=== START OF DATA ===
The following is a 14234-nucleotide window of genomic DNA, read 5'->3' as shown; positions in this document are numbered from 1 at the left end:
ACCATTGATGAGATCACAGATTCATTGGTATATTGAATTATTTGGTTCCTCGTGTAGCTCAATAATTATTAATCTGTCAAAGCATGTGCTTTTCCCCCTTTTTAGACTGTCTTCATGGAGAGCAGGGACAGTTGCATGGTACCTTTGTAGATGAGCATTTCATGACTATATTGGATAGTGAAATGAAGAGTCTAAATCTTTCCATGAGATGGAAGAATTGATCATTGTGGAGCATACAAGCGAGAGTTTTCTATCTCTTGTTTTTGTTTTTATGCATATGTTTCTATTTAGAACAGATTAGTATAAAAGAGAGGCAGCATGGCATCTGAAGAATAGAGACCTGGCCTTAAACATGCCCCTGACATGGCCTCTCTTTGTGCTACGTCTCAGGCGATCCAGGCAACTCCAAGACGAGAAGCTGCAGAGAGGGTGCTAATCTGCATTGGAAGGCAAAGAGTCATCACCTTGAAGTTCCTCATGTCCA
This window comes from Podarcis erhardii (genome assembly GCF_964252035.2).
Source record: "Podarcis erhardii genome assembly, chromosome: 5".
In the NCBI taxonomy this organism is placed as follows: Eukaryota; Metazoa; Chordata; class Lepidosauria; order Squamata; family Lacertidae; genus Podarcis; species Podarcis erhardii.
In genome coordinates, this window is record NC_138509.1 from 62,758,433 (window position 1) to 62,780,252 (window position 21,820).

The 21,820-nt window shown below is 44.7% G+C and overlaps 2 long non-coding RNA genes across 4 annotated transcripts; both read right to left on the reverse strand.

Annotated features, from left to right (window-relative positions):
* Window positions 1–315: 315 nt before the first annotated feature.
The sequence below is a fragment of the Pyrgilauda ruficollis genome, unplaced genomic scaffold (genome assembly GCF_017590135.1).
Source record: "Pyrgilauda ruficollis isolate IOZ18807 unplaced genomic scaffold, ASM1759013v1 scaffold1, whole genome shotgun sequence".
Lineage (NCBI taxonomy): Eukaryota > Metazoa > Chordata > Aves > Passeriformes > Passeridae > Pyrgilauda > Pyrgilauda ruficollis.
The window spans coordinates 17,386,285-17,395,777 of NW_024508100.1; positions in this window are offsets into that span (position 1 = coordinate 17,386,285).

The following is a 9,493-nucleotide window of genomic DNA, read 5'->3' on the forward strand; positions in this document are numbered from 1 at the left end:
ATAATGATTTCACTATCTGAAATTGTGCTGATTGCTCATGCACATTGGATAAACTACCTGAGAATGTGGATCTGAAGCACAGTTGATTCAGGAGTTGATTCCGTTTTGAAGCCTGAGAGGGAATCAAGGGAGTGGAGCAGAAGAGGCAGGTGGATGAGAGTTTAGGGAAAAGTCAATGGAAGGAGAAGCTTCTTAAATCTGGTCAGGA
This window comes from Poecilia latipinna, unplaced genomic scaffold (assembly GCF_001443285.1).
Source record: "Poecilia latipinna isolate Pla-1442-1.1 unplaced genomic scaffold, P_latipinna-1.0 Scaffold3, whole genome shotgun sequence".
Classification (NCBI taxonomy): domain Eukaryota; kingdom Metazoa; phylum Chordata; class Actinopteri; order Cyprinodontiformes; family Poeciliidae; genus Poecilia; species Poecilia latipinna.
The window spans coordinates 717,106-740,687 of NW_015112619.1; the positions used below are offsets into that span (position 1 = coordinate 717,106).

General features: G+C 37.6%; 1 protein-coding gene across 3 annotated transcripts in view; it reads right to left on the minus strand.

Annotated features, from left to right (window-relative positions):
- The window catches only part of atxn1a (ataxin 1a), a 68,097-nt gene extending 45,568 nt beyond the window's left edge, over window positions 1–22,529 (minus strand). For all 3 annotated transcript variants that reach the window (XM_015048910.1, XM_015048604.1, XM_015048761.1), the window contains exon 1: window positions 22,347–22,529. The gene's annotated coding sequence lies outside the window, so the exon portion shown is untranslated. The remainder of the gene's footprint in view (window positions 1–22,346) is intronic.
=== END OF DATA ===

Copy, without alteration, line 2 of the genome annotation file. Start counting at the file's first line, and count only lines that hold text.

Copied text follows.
ACCATTGATGAGATCACAGATTCATTGGTATATTGAATTATTTGGTTCCTCGTGTAGCTCAATAATTATTAATCTGTCAAAGCATGTGCTTTTCCCCCTTTTTAGACTGTCTTCATGGAGAGCAGGGACAGTTGCATGGTACCTTTGTAGATGAGCATTTCATGACTATATTGGATAGTGAAATGAAGAGTCTAAATCTTTCCATGAGATGGAAGAATTGATCATTGTGGAGCATACAAGCGAGAGTTTTCTATCTCTTGTTTTTGTTTTTATGCATATGTTTCTATTTAGAACAGATTAGTATAAAAGAGAGGCAGCATGGCATCTGAAGAATAGAGACCTGGCCTTAAACATGCCCCTGACATGGCCTCTCTTTGTGCTACGTCTCAGGCGATCCAGGCAACTCCAAGACGAGAAGCTGCAGAGAGGGTGCTAATCTGCATTGGAAGGCAAAGAGTCATCACCTTGAAGTTCCTCATGTCCA